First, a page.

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Oyster Mushrooms

Oyster mushrooms are one of the most amazing foods to be found.  Not only does this variety of mushroom have considerable health benefits, they are being viewed as a way to clean up environmental toxins… naturally.

Oh, and did I mention they make your foods that much more delicious?

Oyster mushrooms can be eaten and cooked in the same manner as any other edible mushroom.  They can be eaten raw in salads, but they are best when cooked.  Cooking brings out their delicate flavors

Health Benefits of Oyster Mushrooms

With only about 42 calories in one cup of oyster mushrooms, they are low in calories and high in nutrients. Oyster mushrooms contain significant levels of zinc, iron, potassium, calcium, phosphorus, vitamin C, folic acid, niacin, and vitamins B-1 and B-2.

Oyster mushrooms also have powerful antioxidant and anti-bacterial effects. According to a 1997 study published in the “Journal of Agricultural and Food Chemistry” the active compound benzaldehyde, which reduces bacterial levels can be found on the mushrooms.  And a 2010 study found they have significant antioxidant properties that protect the cells in the body.

Oysters may also provide significant benefits for treating cancer and cholesterol levels. Studies have shown a lowering of cholesterol as a result of eating oyster mushrooms.  As they naturally produce compounds called statins, they may prove to be a better means of lowering “bad” cholesterol from the body than the statin drugs currently prescribed to lower LDL (bad cholesterol), which have many harmful side effects.*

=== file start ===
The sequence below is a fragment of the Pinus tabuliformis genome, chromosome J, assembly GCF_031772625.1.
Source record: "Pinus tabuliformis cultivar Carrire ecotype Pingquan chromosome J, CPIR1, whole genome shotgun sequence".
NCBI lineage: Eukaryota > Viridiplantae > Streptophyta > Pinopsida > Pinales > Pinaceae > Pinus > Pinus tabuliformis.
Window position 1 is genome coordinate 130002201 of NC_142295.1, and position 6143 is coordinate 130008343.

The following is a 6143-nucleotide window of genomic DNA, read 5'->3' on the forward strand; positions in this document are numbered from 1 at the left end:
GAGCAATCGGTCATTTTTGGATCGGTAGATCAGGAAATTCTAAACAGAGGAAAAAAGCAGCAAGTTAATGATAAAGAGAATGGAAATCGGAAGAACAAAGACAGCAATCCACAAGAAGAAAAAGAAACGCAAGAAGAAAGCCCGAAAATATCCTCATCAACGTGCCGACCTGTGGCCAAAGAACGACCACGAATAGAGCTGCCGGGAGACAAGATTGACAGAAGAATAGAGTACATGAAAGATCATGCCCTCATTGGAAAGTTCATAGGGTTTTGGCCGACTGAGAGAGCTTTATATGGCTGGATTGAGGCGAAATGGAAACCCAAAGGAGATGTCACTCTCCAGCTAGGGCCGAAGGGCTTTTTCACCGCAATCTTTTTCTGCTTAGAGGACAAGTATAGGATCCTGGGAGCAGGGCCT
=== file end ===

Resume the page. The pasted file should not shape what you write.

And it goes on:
As for cancer, research shows a possible anti-tumor effect from polysaccharides in oysters. A polysaccharide is a complex carbohydrate made up of smaller sugar molecules. Specific polysaccharides, known as beta-D-glucans, are suspected to stimulate the immune system to fight cancer. The beta-D-glucan isolated from oyster mushrooms is called pleuran.*

The Role of Oyster Mushrooms in Environmental Cleanup

Oyster mushrooms are developing a growing role in mycorestoration, meaning the process of using mushrooms to decrease toxins in areas.

They eat through wood, paper, coffee grounds, and even petroleum products. As they naturally grow on hardwoods, which contains carbon-hydrogen bonds similar to those found in oil and pesticides, they secrete enzymes that break down these molecules in toxic chemicals.  Currently an experiment is underway in the San Francisco Bay to see of some of the fuel spilled by a freighter (58,000 gallons) can be removed by oyster mushrooms.

Oysters also pull mercury from the ground into the mushroom itself and potentially break it down. Thus it is possible they could be used for heavy metal cleanup.  (You would not want to eat mushrooms that had been used for this purpose.)


While the uses for oyster mushrooms to reduce elevated LDL cholesterol or cancer, and their uses in environmental cleanup are still being explored, we do know that they are a low calorie, vitamin and nutrient packed flavorful food.  Add them to your diet!

* If you are currently on Statin drugs or undergoing cancer treatment, do not substitute Oyster mushrooms without consulting your medical professional.